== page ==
Survey: Would you cross a picket line when RNs were striking? - page 8

This months survey question: Would you cross a picket line when RNs were striking (at your own hospital or another)? Yes or No? FYI: Here are the results from this survey: Q: Would you... Read More

  1. by   psnurse
    Originally posted by fergus51


    .....the almighty dollar is more important to both than the conditions at other hospitals or the reasons why other nurses are striking. If they care did they wouldn't undermine the efforts to improve conditions.......

    Unfortunately it it never cheaper for the hospital to settle with their own nurses. (Case in point: Our government would rather have a system that is based on OT (where we get paid double) than give us a decent wage to begin with ......

    We can not all strike because every hospital in the province is staffed by the same union and foreign nurses can not flood in because a nurse has to be a member of the union to work here.

    .........we need better conditions and better wages ........

    If nurses were as united in the US as they are here in Canada .......
    The only condition you complained about was overtime. But several references were made to your wage. Now tell me that striking isn't about the money. It IS about the money and that is perfectly OK. It seems you have disdain for the "almighty dollar" that you desire and is necessary to make those other improvements in conditions that you alluded to, when someone else is getting it. Why do you care who gets it? In the end, it will always be more cost effective to bring you back into the fold than to continue to pay strikebreaking salary indefinitely.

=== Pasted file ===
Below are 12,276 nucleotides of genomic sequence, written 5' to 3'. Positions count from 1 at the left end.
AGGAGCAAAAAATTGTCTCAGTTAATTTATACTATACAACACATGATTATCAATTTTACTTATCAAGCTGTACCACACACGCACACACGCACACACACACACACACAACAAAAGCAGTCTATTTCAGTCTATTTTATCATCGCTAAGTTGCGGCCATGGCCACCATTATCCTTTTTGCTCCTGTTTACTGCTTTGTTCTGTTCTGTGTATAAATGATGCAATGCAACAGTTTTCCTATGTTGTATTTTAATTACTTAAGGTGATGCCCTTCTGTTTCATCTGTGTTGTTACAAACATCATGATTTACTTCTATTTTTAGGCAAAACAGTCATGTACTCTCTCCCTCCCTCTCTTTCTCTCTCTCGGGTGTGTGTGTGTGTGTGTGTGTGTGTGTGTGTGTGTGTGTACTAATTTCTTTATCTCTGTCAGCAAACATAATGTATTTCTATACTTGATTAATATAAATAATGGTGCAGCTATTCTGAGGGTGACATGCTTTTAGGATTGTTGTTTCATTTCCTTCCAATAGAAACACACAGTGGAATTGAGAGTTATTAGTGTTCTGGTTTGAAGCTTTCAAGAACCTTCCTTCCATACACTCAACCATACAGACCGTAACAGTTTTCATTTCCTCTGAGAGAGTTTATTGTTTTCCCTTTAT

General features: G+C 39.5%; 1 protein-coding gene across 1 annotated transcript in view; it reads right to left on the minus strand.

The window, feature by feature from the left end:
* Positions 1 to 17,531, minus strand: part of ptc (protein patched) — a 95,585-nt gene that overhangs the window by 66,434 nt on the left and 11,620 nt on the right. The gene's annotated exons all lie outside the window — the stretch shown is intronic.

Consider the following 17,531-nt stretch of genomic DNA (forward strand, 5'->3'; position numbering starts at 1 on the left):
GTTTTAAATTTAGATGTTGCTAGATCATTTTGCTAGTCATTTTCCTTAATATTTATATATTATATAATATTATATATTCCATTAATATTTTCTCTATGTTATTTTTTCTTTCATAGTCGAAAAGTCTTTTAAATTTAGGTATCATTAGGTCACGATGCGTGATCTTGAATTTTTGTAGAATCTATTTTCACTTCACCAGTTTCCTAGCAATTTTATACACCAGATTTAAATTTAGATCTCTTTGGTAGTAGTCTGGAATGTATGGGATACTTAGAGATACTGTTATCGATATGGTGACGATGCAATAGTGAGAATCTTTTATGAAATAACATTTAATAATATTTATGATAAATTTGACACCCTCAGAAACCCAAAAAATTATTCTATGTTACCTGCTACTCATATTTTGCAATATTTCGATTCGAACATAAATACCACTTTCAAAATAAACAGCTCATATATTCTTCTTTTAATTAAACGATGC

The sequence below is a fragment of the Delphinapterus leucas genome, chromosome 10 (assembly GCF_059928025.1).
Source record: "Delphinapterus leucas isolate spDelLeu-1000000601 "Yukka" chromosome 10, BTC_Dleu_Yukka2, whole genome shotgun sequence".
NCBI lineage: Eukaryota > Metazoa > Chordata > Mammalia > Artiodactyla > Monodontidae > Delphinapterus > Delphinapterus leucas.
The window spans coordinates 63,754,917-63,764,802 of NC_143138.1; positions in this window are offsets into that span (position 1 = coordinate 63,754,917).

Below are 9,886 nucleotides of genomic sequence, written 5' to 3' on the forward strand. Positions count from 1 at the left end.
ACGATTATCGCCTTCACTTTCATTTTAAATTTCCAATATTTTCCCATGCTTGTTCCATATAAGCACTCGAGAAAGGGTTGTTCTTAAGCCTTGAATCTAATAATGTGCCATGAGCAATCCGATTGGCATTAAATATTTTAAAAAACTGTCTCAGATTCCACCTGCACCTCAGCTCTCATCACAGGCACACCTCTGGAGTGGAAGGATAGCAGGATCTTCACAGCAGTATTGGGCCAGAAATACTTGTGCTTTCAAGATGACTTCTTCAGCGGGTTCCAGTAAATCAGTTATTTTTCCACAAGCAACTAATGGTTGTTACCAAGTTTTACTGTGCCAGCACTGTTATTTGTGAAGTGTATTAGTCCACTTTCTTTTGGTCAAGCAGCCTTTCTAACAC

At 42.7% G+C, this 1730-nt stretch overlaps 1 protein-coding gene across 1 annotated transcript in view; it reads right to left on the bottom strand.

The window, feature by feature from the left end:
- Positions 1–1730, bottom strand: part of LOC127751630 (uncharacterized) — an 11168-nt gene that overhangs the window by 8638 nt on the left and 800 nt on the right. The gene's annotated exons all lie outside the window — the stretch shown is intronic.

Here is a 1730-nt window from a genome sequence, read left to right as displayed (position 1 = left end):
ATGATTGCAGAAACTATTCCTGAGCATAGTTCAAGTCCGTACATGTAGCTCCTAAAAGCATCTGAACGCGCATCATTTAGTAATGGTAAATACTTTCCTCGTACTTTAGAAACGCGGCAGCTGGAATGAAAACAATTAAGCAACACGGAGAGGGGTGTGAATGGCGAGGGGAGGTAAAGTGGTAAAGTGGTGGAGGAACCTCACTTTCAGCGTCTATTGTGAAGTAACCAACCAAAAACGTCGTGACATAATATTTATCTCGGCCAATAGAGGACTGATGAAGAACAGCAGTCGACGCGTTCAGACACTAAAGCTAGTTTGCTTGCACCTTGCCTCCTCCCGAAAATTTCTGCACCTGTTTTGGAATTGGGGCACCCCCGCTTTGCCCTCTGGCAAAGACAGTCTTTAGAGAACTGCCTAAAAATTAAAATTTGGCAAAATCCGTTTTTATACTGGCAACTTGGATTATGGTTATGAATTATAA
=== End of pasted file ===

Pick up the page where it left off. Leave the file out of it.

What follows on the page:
I am glad to hear the Canadian public is more supportive than the US. But if the whole union doesn't strike, it isn't really a strike as much as an inconvenience. If local #xyz goes on strike, they all go. Not just the ones working on project abc.

    With regard to overtime, I am happy to report that in my state no nurse can be charged with patient abandonment for refusing mandatory overtime. The Board of Nursing recently released this opinion. The state attorney general lent support with a concurring opinion. All that and no union, no strike. hmmmm....

    Living not far from the Canadian border myself, I can't understand why those "united" Canadian nurses are driving three hours to work side by side with me. I wonder how many of them would drive the same distance for strikebreaker pay.
  2. by   fergus51
    Originally posted by psnurse


    The only condition you complained about was overtime. But several references were made to your wage. Now tell me that striking isn't about the money. It IS about the money and that is perfectly OK. It seems you have disdain for the "almighty dollar" that you desire and is necessary to make those other improvements in conditions that you alluded to, when someone else is getting it. Why do you care who gets it? In the end, it will always be more cost effective to bring you back into the fold than to continue to pay strikebreaking salary indefinitely.

    I am glad to hear the Canadian public is more supportive than the US. But if the whole union doesn't strike, it isn't really a strike as much as an inconvenience. If local #xyz goes on strike, they all go. Not just the ones working on project abc.

    With regard to overtime, I am happy to report that in my state no nurse can be charged with patient abandonment for refusing mandatory overtime. The Board of Nursing recently released this opinion. The state attorney general lent support with a concurring opinion. All that and no union, no strike. hmmmm....

    Living not far from the Canadian border myself, I can't understand why those "united" Canadian nurses are driving three hours to work side by side with me. I wonder how many of them would drive the same distance for strikebreaker pay.